How to Grow Figs
Many people wonder how to grow figs. These fruit trees are among the easiest of the fruit trees that can be grown. They grow happily in both the ground or containers, making the perfect for all kinds of gardeners. Let’s take a look at when to plant fig tree and how to care for your fig tree.
How to Grow Figs
When it comes to fig tree care, you should know that growing fig trees requires well-drained and fertile soil. The best soil for growing fig trees would be loamy soil that has plenty of organic matter cut through it. Also, be sure the area gets plenty of moisture. The perfect pH for growing fig trees is a soil pH of 6.0 to 6.5.
When thinking about how to grow figs, you should know that they should be protected from cold winter winds and direct winter sunlight. Unseasonably warm temperatures can cause your fig trees to grow. If this happens too early in the season, and then another freeze sneaks in, your growing fig trees will be damaged.
When to Plant Fig Trees
For good fig tree care, remember that a northern exposure keeps your fig trees dormant until the time comes that they should be blooming. You can set your dormant, bare-rooted trees out in late fall to early spring. For easy fig tree maintenance, you should choose fig trees that are free of root-knot nematodes.
Fig tree maintenance is not a lot of work. You can plant your growing fig trees about 15 to 20 feet apart. If you are going to train your trees to be bushes instead, plant them 10 feet apart. Either way, there is little fig tree care you will have to administer.
Fig trees like full sunlight and adequate room for growth. Be careful not to have too much nitrogen in the soil. You can fertilize the soil at a rate of one pound of 8-8-8 each year of age of the tree, or each foot tall the tree is. This is to a maximum of 12 pounds and then you would maintain the same rate each year.
With regard to fig tree maintenance, you should fertilize your trees annually. If you have heavy soil, fertilize the tree when the buds swell. If you have loamy soil, you can fertilize with half the amount required when the buds swell and the other half can go down in late May.
Good fig tree care requires some pruning. However, fig trees don’t require much. You should prune in late winter just before growth begins so you don’t injure the plant.
Harvesting your figs can be done as soon as the fruit is softening. Figs are not tasty until they are ripe, so you will need to let them stay on the tree until fully ripe. Figs will stop ripening once they are removed from the tree. You can store them in the refrigerator for a week or two until you are ready to use them in recipes or eat them.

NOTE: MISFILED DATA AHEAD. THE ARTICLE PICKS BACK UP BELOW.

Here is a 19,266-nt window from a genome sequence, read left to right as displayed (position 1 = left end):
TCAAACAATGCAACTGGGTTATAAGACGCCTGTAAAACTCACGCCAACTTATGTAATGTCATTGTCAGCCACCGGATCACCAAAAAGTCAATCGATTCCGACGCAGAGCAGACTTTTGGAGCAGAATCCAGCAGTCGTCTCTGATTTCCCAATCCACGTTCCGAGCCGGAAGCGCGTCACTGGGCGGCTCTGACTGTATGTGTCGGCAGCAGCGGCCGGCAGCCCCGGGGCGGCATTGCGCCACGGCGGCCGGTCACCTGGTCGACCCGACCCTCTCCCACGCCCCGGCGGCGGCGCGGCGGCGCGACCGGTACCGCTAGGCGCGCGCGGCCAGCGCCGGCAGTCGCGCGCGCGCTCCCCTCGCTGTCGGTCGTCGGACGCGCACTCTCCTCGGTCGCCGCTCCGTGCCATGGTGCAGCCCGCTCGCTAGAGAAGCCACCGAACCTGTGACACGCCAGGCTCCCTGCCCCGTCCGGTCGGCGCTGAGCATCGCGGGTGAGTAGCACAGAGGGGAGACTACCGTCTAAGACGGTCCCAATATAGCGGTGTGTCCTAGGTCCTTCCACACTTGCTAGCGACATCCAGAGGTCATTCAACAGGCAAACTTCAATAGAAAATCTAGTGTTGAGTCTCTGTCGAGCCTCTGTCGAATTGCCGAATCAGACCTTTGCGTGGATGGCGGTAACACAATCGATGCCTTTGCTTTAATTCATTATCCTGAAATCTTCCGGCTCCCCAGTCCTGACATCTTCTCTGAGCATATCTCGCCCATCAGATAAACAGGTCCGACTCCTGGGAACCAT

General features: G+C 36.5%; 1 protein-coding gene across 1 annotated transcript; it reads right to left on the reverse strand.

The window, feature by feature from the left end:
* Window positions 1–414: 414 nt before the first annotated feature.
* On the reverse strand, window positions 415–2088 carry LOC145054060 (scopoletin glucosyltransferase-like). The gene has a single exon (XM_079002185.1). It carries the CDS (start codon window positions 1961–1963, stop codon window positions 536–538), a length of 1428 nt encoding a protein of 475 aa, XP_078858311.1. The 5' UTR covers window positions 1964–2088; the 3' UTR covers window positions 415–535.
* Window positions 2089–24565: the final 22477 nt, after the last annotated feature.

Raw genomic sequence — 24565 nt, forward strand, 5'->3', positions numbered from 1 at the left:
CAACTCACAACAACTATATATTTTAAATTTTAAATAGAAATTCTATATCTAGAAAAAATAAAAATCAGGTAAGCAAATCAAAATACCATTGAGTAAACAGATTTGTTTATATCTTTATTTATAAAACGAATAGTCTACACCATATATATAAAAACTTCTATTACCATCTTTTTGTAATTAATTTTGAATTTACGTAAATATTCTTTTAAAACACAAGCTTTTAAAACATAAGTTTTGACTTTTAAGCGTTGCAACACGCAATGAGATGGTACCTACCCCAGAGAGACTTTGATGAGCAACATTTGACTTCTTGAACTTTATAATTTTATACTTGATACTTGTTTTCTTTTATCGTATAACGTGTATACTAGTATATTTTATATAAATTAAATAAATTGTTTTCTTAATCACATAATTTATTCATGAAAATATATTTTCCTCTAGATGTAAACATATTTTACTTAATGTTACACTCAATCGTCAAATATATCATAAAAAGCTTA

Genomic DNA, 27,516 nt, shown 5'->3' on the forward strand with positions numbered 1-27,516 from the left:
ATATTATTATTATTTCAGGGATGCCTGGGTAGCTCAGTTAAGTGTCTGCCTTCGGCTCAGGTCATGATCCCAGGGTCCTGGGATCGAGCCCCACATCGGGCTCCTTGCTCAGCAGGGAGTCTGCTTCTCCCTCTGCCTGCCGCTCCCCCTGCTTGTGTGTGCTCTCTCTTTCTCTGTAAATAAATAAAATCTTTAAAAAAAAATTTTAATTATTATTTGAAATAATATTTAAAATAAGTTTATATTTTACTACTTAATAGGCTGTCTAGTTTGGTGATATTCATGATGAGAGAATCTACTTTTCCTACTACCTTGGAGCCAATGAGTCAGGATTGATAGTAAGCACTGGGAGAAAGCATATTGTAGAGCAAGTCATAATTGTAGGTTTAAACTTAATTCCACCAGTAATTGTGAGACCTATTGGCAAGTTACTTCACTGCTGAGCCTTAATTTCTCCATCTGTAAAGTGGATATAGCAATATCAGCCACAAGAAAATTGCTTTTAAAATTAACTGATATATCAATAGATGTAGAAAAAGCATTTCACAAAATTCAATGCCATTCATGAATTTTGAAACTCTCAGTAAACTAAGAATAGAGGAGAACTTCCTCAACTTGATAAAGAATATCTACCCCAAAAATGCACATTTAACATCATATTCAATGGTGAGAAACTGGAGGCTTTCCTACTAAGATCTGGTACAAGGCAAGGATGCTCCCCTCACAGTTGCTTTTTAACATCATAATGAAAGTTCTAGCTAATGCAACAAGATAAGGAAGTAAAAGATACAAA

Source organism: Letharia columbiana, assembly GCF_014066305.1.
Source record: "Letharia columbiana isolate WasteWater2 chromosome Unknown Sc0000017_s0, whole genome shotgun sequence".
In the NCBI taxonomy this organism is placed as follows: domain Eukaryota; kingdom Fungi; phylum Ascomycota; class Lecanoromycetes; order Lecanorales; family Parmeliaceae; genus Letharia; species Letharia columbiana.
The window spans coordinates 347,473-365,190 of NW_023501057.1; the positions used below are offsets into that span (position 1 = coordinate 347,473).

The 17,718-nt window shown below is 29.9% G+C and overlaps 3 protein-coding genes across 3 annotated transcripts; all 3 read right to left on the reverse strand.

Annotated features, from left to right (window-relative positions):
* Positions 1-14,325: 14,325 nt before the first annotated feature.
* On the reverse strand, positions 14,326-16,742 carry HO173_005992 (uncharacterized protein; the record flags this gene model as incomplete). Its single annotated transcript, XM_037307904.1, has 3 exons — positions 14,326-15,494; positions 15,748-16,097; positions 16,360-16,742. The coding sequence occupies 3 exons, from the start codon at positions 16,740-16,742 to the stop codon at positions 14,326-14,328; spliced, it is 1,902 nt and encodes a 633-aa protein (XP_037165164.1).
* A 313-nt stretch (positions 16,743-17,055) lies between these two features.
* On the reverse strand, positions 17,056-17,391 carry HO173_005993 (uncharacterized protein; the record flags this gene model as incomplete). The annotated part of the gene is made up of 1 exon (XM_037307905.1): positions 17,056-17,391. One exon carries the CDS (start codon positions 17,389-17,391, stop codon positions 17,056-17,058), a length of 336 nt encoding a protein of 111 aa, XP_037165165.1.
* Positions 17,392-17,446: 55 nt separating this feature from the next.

By Jackie Carroll
When you consider the number of fig tree varieties available, choosing the right one for your garden is a daunting task. Most home landscapes have room for only one tree, and you want a fig tree that produces an abundance of sweet, tender figs with a minimum of fuss. Here are some suggestions to help you make the right choice.
How Many Types of Fig Trees Are There?
There are over 700 named varieties of fig trees, but many of them are of no use to home gardeners. All of the varieties fall into four fig types:
Caprifigs – Caprifigs only produce male flowers and never bear fruit. Their only purpose is to pollinate female fig trees.
Smyrna – Smyrna figs bear all female flowers. They have to be pollinated by a caprifig.
San Pedro – San Pedro figs bear two crops: one on leafless mature wood that requires no pollination and one on new wood that requires pollination by a male flower.
Common figs – Common figs are the type usually grown in home landscapes. They don’t need another tree for pollination. Figs that require pollination have an opening that allows the pollinating wasps entry the internal flowers. Common figs don’t need an opening, so they are less susceptible to rot caused by insects and rainwater entering the fruit.
Here are some different types of figs in the common group that perform well in home gardens:
- Celeste is a small to medium-size brown or purple fig that grows on a fairly large tree. It produces dessert quality fruit that ripens earlier than most other figs.
- Alma figs aren’t much to look at but the fruit has excellent, rich flavor. It ripens late in the season.
- Brown Turkey produces a crop of large, tasty figs over a long season. The fruit has attractive flesh and few seeds.
- Purple Genca, also called Black Genoa or Black Spanish, is a large, deep purple variety with sweet, red flesh.
One of the best ways to find a variety suitable to your area is to visit a local nursery. They will carry fig types suitable for your climate and can make recommendations based on local experience.